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Spin- and angle-resolved photoemission (spinARPES)

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The principle of operation of modern spintronic devices, such as magnetic tunnel junctions, is based on specific properties of electronic band dispersions, which exist in reciprocal space. High resolution angle-resolved photoemission (ARPES) has become the method of choice to probe the electronic structure of any new material.

Our laboratory based ARPES system [1] is equipped with MBS A-1 angle-resolving hemispherical analyzer, several gas discharge photon sources capable of producing 8.3, 10.0, 11.6, 21.2 and 40.8 eV photons, and helium cooled cryostat capable of cooling the sample down to 15K. Our second system based in DELTA/Dortmund is capable of measuring spin- and angle-resolved photoemission spectra [2].

Since photoemission is a surface sensitive technique all experiments are performed under ultra-high vacuum (UHV) conditions. Surface preparation techniques such as cleaving, sputtering, and annealing are all available under UHV. Ultra thin epitaxial films can be grown by molecular beam epitaxy (MBE), and the system is equipped with other standard equipment such as low energy electron diffraction, Auger-spectrometer, mass spectrometer, quartz balance thickness monitor etc.

Figure shows the three dimensional impression of the electronic structure of an important topological insulator Bi2Te3 measured in our laboratory with 21.2 eV photons and the sample temperature kept at 15K [3].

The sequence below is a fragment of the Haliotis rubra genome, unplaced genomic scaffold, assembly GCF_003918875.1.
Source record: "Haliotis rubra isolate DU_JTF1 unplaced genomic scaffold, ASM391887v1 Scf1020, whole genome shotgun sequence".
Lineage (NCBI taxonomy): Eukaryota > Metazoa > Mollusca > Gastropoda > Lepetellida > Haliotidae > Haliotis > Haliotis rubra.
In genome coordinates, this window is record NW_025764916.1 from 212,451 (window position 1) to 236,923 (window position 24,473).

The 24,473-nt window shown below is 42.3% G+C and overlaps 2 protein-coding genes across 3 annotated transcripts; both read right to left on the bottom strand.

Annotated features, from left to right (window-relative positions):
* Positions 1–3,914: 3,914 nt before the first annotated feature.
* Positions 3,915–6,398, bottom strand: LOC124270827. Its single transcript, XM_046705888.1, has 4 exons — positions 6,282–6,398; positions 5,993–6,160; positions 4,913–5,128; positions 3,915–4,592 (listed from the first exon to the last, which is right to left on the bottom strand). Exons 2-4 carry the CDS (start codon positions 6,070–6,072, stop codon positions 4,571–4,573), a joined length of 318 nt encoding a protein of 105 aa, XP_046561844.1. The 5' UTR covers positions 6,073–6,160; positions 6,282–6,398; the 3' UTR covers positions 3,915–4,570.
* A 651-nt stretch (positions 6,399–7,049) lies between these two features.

We are currently upgrading our system with the additional highly efficient spin-polarimeter [4], which will allow semi-simultaneous operation of high resolution angle resolved photoemission in 2D angular map mode, and spin-polarized photoemission in EDC mode.

 

[1] S. Suga, A. Sekiyama, G. Funabashi, J. Yamaguchi, M. Kimura, M. Tsujibayashi, T. Uyama, H. Sugiyama, Y. Tomida, G. Kuwahara, S. Kitayama, K. Fukushima, K. Kimura, T. Yokoi, K. Murakami, H. Fujiwara, Y. Saitoh, L. Plucinski and C. M. Schneider, “High resolution, low hn photoelectron spectroscopy with the use of a microwave excited rare gas lamp and ionic crystal filters”, Rev. Sci. Instrum. 81, 105111 (2010).

[2] L. Plucinski, A. Oelsner, F. Matthes, and C.M. Schneider, “A hemispherical photoelectron spectrometer with 2-dimensional delay-line detector and integrated spin-polarization analysis”, J. Elec. Spectroscopy 181, 215 (2010).

[3] L. Plucinski, G. Mussler, J. Krumrain, A. Herdt, S. Suga, D. Grützmacher, and C. M. Schneider, “Robust surface electronic properties of topological insulators: Bi2Te3 films grown by molecular beam epitaxy”, Appl. Phys. Lett. 98, 222503 (2011).

[4] M. Escher, N. B. Weber, M. Merkel, L. Plucinski, and C. M.  Schneider, “FERRUM: A New Highly Efficient Spin Detector for Electron Spectroscopy” e-Journal of Surface Science and Nanotechnology 9, 340 (2011).

 

Contact:

l.plucinski@fz-juelich.de 

 

See also:

http://www.uni-due.de/agschneider/


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